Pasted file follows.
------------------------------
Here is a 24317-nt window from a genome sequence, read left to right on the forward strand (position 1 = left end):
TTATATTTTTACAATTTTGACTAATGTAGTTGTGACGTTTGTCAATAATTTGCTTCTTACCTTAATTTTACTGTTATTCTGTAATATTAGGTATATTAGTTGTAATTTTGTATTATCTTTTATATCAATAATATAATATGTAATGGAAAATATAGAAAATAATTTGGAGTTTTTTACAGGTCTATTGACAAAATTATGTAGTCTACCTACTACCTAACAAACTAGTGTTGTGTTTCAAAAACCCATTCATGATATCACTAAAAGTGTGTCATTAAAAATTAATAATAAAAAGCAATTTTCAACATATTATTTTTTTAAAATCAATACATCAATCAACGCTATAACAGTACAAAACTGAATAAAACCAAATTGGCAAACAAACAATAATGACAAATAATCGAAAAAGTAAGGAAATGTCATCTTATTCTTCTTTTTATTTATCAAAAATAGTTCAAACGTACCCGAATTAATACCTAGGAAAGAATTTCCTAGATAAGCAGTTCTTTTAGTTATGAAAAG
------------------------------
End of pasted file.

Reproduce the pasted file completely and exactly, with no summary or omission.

Here is a 24317-nt window from a genome sequence, read left to right on the forward strand (position 1 = left end):
TTATATTTTTACAATTTTGACTAATGTAGTTGTGACGTTTGTCAATAATTTGCTTCTTACCTTAATTTTACTGTTATTCTGTAATATTAGGTATATTAGTTGTAATTTTGTATTATCTTTTATATCAATAATATAATATGTAATGGAAAATATAGAAAATAATTTGGAGTTTTTTACAGGTCTATTGACAAAATTATGTAGTCTACCTACTACCTAACAAACTAGTGTTGTGTTTCAAAAACCCATTCATGATATCACTAAAAGTGTGTCATTAAAAATTAATAATAAAAAGCAATTTTCAACATATTATTTTTTTAAAATCAATACATCAATCAACGCTATAACAGTACAAAACTGAATAAAACCAAATTGGCAAACAAACAATAATGACAAATAATCGAAAAAGTAAGGAAATGTCATCTTATTCTTCTTTTTATTTATCAAAAATAGTTCAAACGTACCCGAATTAATACCTAGGAAAGAATTTCCTAGATAAGCAGTTCTTTTAGTTATGAAAAG